Problem solving and social support, as different styles of coping with intergenerational family conflict, were examined among 86 Hmong American college students. Problem solving and social support were hypothesized to differentially moderate the effects of family conflict on psychological adjustment. Furthermore, the effects of attributions of blame on the adjustment of Hmong American college students were examined. Results indicate that social support buffered and problem solving enhanced the negative effects of family conflict on symptoms of distress but not on affect. Additionally, there were significant interaction effects between family conflict and self-blame on distress. Specifically, students who were more likely to blame themselves reported higher levels of distress.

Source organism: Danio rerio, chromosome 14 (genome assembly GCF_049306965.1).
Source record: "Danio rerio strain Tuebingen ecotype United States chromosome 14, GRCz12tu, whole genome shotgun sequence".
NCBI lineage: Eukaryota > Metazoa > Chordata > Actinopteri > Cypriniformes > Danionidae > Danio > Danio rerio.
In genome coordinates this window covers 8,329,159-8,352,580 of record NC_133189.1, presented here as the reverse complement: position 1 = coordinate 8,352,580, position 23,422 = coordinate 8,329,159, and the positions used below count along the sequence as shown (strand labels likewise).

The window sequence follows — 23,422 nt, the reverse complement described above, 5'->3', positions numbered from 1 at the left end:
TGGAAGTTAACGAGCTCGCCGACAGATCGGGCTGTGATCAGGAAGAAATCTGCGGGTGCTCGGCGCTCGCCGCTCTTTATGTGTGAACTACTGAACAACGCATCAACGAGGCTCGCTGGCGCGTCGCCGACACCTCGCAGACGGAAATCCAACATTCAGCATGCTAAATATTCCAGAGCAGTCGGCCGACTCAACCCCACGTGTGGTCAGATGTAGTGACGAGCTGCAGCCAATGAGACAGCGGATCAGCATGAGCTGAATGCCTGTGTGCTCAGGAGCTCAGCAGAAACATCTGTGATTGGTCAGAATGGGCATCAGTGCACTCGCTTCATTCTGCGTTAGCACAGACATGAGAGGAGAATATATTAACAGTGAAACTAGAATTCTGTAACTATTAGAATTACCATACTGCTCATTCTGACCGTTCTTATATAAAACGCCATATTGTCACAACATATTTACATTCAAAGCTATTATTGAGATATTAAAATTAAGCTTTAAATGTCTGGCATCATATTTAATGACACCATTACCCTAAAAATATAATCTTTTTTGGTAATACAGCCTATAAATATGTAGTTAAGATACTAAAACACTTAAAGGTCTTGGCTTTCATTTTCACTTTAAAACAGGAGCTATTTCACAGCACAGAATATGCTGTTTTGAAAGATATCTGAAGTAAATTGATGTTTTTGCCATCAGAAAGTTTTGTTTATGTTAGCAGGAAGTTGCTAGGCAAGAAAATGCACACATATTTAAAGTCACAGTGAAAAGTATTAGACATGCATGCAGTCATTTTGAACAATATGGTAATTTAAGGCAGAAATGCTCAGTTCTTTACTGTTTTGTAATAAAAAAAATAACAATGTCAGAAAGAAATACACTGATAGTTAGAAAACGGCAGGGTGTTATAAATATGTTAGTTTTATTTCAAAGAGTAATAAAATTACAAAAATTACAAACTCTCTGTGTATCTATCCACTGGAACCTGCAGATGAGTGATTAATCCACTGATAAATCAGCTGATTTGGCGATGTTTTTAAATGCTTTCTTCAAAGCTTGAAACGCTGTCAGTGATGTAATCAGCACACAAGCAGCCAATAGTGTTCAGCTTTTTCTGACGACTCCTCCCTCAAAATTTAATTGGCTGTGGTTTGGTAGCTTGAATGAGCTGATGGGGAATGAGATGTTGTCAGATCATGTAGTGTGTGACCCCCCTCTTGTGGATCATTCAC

- Asian Americans
- Family conflict